This suit by the Williams Company against Continental to enforce the alleged policy obligation to defend and pay Williams liability for work performed in an unworkmanlike manner was dismissed by the trial judge, and his action was affirmed by the Court of Appeals, with one member dissenting. We granted the writ of certiorari because several of our sister states have, in recent decisions, construed similar policies to provide coverage, criticizing the case of Haugan v. Home Indemnity Co., 86 S.D. 406, 197 N.W.2d 18 (1972), relied upon by the Court of Appeals.


The insuring clause of the comprehensive general liability policy provides:

"The company will pay on behalf of the insured all sums which the insured shall become legally obligated to pay as damages because of A. bodily injury or B. property damage to which this insurance applies, caused by an occurrence, and the company shall have the right and duty to defend any suit against the insured seeking damages on account of such bodily injury or property damage, even if any of the allegations of the suit are groundless, false or fraudulent, and may make such investigation and settlement of any claim or suit as it deems expedient, but the company shall not be obligated to pay any claim or judgment or to defend any suit after the applicable limit of the company's liability has been exhausted by payment of judgments or settlements."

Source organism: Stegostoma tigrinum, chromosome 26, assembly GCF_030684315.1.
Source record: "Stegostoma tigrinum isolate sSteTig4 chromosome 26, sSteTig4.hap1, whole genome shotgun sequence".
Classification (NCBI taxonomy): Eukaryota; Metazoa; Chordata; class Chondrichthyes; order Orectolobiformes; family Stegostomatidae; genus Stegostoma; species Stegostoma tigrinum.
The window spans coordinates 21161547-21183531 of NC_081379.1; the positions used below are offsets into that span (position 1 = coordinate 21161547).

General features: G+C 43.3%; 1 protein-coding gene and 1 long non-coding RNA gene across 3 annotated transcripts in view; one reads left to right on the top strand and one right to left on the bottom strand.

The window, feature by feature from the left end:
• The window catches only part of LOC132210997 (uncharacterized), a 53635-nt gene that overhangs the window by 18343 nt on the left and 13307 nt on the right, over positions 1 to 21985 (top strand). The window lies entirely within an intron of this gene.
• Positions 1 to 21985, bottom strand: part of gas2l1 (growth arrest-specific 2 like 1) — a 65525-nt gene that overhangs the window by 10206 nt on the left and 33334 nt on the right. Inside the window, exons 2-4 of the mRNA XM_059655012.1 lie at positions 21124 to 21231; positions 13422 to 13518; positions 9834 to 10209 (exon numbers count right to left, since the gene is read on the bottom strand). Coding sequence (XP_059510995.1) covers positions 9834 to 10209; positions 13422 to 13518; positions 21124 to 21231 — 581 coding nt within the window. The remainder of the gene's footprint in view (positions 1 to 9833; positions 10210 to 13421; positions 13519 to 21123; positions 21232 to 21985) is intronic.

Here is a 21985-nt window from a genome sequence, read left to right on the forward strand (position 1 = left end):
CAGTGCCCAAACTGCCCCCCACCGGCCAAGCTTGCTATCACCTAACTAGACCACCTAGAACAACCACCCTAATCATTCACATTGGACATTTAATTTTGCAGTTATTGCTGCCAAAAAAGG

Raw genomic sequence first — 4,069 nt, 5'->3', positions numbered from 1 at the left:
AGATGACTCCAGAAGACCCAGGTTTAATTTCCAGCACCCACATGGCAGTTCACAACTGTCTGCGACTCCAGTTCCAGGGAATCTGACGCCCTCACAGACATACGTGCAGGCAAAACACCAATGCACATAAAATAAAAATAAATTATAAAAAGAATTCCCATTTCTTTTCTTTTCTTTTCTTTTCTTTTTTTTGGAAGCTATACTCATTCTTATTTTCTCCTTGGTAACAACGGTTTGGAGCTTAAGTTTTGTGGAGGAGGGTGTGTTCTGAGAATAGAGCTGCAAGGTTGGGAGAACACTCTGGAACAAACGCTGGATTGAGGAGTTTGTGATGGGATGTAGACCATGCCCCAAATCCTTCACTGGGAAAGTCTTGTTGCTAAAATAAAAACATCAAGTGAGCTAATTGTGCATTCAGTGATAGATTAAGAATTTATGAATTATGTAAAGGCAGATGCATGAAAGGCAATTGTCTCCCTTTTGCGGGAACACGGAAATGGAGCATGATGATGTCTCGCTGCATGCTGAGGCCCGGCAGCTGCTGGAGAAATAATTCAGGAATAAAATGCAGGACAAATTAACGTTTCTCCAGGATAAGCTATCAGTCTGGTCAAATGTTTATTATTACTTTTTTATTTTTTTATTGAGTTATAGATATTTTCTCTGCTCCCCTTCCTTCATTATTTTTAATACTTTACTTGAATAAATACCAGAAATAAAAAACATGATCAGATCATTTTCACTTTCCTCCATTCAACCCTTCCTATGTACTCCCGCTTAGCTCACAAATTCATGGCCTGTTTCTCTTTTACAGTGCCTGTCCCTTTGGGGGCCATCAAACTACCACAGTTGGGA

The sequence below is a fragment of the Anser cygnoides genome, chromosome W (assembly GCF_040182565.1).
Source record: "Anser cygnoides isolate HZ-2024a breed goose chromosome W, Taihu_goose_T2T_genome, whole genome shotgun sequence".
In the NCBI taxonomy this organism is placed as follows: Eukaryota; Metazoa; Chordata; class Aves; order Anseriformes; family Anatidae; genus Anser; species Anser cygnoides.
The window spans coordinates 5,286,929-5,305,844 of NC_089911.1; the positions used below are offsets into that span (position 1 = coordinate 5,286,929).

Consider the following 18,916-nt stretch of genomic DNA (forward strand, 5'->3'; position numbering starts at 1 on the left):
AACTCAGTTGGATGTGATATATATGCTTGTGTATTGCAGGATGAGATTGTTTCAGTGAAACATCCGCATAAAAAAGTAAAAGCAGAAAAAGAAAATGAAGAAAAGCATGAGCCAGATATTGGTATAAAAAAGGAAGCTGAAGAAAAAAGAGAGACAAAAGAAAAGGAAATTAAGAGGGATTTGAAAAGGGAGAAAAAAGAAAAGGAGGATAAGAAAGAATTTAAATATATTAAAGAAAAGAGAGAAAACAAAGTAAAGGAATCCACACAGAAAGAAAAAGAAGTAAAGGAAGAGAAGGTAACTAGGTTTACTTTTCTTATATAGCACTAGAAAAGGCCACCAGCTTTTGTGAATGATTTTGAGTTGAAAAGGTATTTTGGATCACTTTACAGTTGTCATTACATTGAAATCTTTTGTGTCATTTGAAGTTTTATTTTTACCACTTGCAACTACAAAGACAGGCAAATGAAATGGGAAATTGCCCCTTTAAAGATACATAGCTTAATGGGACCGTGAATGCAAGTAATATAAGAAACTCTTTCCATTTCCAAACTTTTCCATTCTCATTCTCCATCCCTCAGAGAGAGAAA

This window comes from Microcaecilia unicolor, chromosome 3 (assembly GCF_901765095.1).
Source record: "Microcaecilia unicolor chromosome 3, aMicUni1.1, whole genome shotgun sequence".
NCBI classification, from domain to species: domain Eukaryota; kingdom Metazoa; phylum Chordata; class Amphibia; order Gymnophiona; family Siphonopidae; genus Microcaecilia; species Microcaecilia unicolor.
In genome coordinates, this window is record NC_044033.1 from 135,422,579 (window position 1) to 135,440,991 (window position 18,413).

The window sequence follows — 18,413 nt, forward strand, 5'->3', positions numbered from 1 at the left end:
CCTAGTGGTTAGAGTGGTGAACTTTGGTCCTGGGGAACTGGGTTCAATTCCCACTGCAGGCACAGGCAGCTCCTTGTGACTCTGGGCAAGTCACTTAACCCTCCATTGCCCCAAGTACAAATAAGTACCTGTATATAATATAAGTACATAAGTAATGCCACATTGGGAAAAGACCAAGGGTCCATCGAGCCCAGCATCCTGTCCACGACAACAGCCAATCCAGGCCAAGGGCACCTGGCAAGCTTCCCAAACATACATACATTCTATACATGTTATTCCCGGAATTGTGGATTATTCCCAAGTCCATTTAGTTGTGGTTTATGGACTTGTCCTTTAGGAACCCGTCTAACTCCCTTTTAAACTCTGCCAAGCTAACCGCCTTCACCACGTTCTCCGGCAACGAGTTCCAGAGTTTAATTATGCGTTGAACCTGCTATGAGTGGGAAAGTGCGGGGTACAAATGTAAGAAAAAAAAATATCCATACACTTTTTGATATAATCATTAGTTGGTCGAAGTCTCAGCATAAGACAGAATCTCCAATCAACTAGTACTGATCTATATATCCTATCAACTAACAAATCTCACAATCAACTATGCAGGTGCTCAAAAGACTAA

The policy defines "property damages" as "injury to or destruction of tangible personal property."

The exclusions relevant to this suit follow: